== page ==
BRITAIN’S top share index climbed on yesterday, with the US Federal Reserve’s decision to delay a reduction in its monetary stimulus boosting investors’ appetite for risk-sensitive sectors such as miners.
The FTSE 100 index tracked a rally in global equities after the Fed surprised markets on Wednesday night by saying it wanted to wait for more evidence of solid economic growth before trimming its bond purchases, which have helped equity markets across the globe to set new highs.
The blue chip British stock index closed up 66.57 points, or one per cent, at 6,625.39. The mining sector gained 2.2 per cent, led higher by precious metal miners.
Randgold Resources and Fresnillo were among top gainers, up 8.1 per cent and 6.1 per cent respectively, benefiting as gold traded near a one-week high. Gold is seen as an inflation hedge, and had suffered as expectations grew that the Fed would begin to wind down its stimulus package.
“The Fed are trying to keep real rates as low as possible, therefore we see a spike in precious metals... and it’s London listed gold miners that helped the FTSE,” said Jeremy Batstone-Carr, an analyst at Charles Stanley.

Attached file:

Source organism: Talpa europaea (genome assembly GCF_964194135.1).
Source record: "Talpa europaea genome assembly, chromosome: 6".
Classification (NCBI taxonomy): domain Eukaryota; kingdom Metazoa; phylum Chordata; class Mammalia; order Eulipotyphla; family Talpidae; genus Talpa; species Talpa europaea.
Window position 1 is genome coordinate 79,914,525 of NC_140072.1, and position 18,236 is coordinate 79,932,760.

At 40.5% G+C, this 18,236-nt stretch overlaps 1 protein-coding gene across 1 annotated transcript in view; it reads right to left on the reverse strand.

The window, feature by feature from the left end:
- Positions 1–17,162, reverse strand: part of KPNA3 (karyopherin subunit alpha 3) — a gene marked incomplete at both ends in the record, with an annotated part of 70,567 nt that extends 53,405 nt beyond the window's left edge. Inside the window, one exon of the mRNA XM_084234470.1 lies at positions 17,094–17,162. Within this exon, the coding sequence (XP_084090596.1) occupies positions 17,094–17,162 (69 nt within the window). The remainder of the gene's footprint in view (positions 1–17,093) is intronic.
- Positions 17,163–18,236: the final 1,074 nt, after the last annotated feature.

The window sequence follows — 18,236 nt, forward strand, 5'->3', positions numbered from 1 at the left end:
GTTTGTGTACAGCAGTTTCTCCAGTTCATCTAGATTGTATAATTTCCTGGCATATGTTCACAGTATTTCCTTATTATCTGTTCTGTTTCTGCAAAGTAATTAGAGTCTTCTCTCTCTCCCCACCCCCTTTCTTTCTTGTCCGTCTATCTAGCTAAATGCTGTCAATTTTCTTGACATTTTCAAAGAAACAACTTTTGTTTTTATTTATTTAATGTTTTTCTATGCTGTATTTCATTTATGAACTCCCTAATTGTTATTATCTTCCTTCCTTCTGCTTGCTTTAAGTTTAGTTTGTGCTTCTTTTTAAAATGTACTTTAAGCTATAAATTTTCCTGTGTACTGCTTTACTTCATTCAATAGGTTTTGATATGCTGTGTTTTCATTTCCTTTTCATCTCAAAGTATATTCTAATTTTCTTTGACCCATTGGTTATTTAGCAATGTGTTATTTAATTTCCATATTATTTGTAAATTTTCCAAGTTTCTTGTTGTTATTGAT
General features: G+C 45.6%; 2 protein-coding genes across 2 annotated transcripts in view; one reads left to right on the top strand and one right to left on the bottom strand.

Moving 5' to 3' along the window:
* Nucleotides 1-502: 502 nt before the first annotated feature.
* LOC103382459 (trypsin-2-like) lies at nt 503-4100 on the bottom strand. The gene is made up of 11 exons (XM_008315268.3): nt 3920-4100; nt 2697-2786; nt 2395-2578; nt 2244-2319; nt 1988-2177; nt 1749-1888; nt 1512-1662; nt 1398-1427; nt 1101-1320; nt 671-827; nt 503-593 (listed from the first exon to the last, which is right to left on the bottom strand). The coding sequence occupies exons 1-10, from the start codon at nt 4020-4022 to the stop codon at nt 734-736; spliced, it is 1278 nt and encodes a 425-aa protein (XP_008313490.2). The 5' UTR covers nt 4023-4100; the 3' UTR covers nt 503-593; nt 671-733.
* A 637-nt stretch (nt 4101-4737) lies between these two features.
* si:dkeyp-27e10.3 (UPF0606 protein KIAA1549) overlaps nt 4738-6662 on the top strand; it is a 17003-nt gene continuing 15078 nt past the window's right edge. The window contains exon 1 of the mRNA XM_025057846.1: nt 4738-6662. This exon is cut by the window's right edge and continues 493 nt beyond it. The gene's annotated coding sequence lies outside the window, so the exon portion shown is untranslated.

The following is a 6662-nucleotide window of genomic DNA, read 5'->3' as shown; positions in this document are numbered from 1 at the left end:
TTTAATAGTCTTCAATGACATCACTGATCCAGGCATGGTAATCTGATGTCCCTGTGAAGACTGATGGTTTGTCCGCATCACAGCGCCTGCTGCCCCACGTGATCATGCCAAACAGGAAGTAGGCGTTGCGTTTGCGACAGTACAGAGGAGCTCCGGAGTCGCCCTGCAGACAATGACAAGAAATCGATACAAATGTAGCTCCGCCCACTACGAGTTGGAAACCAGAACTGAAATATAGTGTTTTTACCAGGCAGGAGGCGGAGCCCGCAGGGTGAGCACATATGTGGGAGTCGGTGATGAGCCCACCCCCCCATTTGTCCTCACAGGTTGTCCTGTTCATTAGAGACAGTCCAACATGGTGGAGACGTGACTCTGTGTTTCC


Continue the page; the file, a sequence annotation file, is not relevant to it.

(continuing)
UK miners dominated the list of top gainers not just on the FTSE 100 but also the pan-European FTSEurofirst 300, and the sector helped British stocks outperform their peers elsewhere in Europe.
The FTSE 100 is up nearly 12.5 per cent this year, but remains three per cent off of 13-year highs set in May, just before Fed chairman Ben Bernanke first indicated that tapering was set to occur later in the year.
A small majority of analysts polled by Reuters believe tapering is still set to occur later this year, in December.
“I think they’ve chosen the path of least regret... it’s very unlikely that in six months time the Fed will regret having waited a few more months to do tapering,” Garry Evans, global head of equity strategy at HSBC, said.
“Had they done it now, it’s possible that they’d have looked back and thought that it was the wrong thing to do,” Evans added.
Meanwhile, the FTSEurofirst 300 index of top European shares ended 0.6 per cent higher at 1,265.95 points, a level not seen since mid-2008, while the Eurozone’s blue-chip Euro Stoxx 50 index rose 0.9 per cent, to 2,936.20 points, a level not seen since mid-2011.
Germany’s Dax added 0.7 per cent, and France’s Cac 40 rose 0.9 per cent.